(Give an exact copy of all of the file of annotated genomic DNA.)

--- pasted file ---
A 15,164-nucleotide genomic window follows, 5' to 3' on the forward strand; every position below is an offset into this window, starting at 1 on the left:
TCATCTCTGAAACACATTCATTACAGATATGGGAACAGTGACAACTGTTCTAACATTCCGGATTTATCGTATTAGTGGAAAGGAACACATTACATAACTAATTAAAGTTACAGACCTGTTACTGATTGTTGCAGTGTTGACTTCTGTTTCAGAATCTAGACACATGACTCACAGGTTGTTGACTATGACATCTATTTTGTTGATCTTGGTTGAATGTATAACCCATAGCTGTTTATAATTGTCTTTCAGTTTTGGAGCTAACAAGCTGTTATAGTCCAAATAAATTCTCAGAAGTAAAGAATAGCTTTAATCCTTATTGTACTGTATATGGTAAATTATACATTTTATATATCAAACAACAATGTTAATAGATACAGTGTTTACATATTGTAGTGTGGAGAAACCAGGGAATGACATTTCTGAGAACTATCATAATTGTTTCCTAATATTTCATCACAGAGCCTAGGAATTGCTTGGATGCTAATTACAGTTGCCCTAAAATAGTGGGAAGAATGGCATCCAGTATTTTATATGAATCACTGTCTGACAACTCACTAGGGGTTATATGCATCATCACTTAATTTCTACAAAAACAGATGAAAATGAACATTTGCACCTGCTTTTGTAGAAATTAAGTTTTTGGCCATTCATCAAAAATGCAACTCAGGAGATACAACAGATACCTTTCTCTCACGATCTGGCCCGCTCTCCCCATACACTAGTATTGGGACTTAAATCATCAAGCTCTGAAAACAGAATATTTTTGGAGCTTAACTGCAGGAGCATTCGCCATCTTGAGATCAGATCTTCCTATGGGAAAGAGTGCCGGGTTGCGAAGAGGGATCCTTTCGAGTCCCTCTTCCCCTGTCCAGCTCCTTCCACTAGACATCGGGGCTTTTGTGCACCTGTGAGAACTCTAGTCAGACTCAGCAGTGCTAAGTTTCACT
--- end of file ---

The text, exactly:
A 15,164-nucleotide genomic window follows, 5' to 3' on the forward strand; every position below is an offset into this window, starting at 1 on the left:
TCATCTCTGAAACACATTCATTACAGATATGGGAACAGTGACAACTGTTCTAACATTCCGGATTTATCGTATTAGTGGAAAGGAACACATTACATAACTAATTAAAGTTACAGACCTGTTACTGATTGTTGCAGTGTTGACTTCTGTTTCAGAATCTAGACACATGACTCACAGGTTGTTGACTATGACATCTATTTTGTTGATCTTGGTTGAATGTATAACCCATAGCTGTTTATAATTGTCTTTCAGTTTTGGAGCTAACAAGCTGTTATAGTCCAAATAAATTCTCAGAAGTAAAGAATAGCTTTAATCCTTATTGTACTGTATATGGTAAATTATACATTTTATATATCAAACAACAATGTTAATAGATACAGTGTTTACATATTGTAGTGTGGAGAAACCAGGGAATGACATTTCTGAGAACTATCATAATTGTTTCCTAATATTTCATCACAGAGCCTAGGAATTGCTTGGATGCTAATTACAGTTGCCCTAAAATAGTGGGAAGAATGGCATCCAGTATTTTATATGAATCACTGTCTGACAACTCACTAGGGGTTATATGCATCATCACTTAATTTCTACAAAAACAGATGAAAATGAACATTTGCACCTGCTTTTGTAGAAATTAAGTTTTTGGCCATTCATCAAAAATGCAACTCAGGAGATACAACAGATACCTTTCTCTCACGATCTGGCCCGCTCTCCCCATACACTAGTATTGGGACTTAAATCATCAAGCTCTGAAAACAGAATATTTTTGGAGCTTAACTGCAGGAGCATTCGCCATCTTGAGATCAGATCTTCCTATGGGAAAGAGTGCCGGGTTGCGAAGAGGGATCCTTTCGAGTCCCTCTTCCCCTGTCCAGCTCCTTCCACTAGACATCGGGGCTTTTGTGCACCTGTGAGAACTCTAGTCAGACTCAGCAGTGCTAAGTTTCACT